A long while back, I sat half asleep on a shaky night bus somewhere in the midst of Malaysia. I had been in Singapore for a few days to renew my visa for Thailand and was heading back north with Bangkok as my final destination.
At some point that night, the bus turned off the highway and pulled into a large parking lot surrounded by jungle and towering, somewhat ominous mountains. I later found out that this rest area was in Cameron Highlands (Malaysian highlands), not far from where American businessman and silk expert Jim Thompson was presumed to have died under unclear circumstances around 1967.
Thirty or forty other colorful long-distance buses were already parked when we pulled in and stopped with a deep sigh between two other Scania buses. There was a crackle from the bus’s speakers, and with a drowsy voice in broken English, the driver asked everyone to leave the bus.
As my fellow passengers and I disembarked, the driver pointed to a small, ramshackle building with a blinking neon sign advertising Malaysian sodapop.
There, he explained with subdued enthusiasm, was where we could buy snacks and drinks, and that behind the building was a shack with several toilets. We were also informed that the bus would depart again in twenty minutes… “and if you are not back in time, we will leave without you”!
I fastened the money belt where I kept my passport, traveler’s checks, and wrinkled vaccination card, pulled my t-shirt over it, and stumbled down the bus’s stairs to get my bearings in the vast parking lot.
On stiff legs, I followed the slow procession of men, women, and children heading towards the kiosk and toilet shack.
I remember how most buses had their headlights on and idling engines, making the ground gently vibrate. The nauseating smell of diesel fumes hung heavily over the entire area. Unpleasant as the dirty air was to breathe, it at least kept the mosquitoes at a reasonable distance.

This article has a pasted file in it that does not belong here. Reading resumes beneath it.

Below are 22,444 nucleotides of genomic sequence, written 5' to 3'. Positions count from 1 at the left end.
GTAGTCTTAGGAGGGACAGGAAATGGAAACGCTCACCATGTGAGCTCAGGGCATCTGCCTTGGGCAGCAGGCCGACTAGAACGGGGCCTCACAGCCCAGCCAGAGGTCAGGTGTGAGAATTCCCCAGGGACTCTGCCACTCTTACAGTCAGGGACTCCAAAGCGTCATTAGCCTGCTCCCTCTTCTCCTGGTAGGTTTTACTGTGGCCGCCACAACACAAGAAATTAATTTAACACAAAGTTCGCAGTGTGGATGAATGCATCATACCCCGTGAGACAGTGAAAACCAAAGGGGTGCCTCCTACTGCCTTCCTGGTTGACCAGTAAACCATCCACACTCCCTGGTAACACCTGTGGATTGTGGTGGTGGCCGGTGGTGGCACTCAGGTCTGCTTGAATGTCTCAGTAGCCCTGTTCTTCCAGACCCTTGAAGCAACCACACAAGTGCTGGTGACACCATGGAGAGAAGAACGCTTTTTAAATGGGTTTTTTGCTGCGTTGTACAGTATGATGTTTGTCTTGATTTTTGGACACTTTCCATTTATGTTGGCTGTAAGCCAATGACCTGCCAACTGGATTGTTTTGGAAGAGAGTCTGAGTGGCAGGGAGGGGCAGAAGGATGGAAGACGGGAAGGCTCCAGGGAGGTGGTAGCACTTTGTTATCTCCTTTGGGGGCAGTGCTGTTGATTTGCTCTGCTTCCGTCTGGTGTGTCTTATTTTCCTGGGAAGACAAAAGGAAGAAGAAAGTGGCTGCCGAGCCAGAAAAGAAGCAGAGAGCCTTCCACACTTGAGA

After finally getting to pee, I got in line for the snack shack to buy something cold to drink and perhaps a pack of crackers, if they had any.
Although I was a bit worried that the bus might leave without me, my thirst was so urgent that there was no way I would be leaving my spot in line until it was my turn at the window.
When I finally reached the counter after about seven or eight minutes, it was a beautiful young woman with a pink hijab and tired eyes who sold me a bottle of lukewarm water. Behind her stood a younger man in a long dark blue tunic. He brought forward all the orders from the back of the shack and handed them to his colleague in front at the window.
I handed over my last Singapore dollars, received the unmarked plastic water bottle, and started walking in the direction where I thought my Bangkok bus was parked.
The thick fog of exhaust seemed to conspire with the headlights just to make it harder for me to find my way. I eventually located my bus and let out a sigh of relief as I boarded, making my way to my window seat just in front of the bus’s rear door. With each passed row along the bus’s dark middle aisle, I heard how the passengers were giggling and laughing.
Were they laughing at me?
Halfway to my seat, the driver turned on the bus’s ceiling lights. It was only then that I realized that I had really ended up in the wrong place. On every passenger seat sat a Buddhist nun with a shaved head and dressed in pink and white cloth.
I was in the midst of a busload of women who had dedicated their lives to Siddhartha, the enlightened one, Gautama Buddha himself!
With the bus now fully illuminated, all eyes turned to me – the confused, the lost, the guy dressed in a worn-out t-shirt and dirty shorts.
The driver had noticed the comical situation and opened the rear door so that I could make a quick and smooth exit. As I took the final steps out of the bus, I heard all the nuns laughing loudly and joyfully.
With a smile on my face, I continued to look for my bus and probably just minutes before it departed, managed to one with the familiar Singapore-Bangkok sign followed by the numbers 005.
The nuns’ long journey to Nirvana and mine to Bangkok could now continue.
The above photo is from Burma, many years later but contextually close enough to illustrate my bus adventure back in 1989.
Photo: Elle Raboff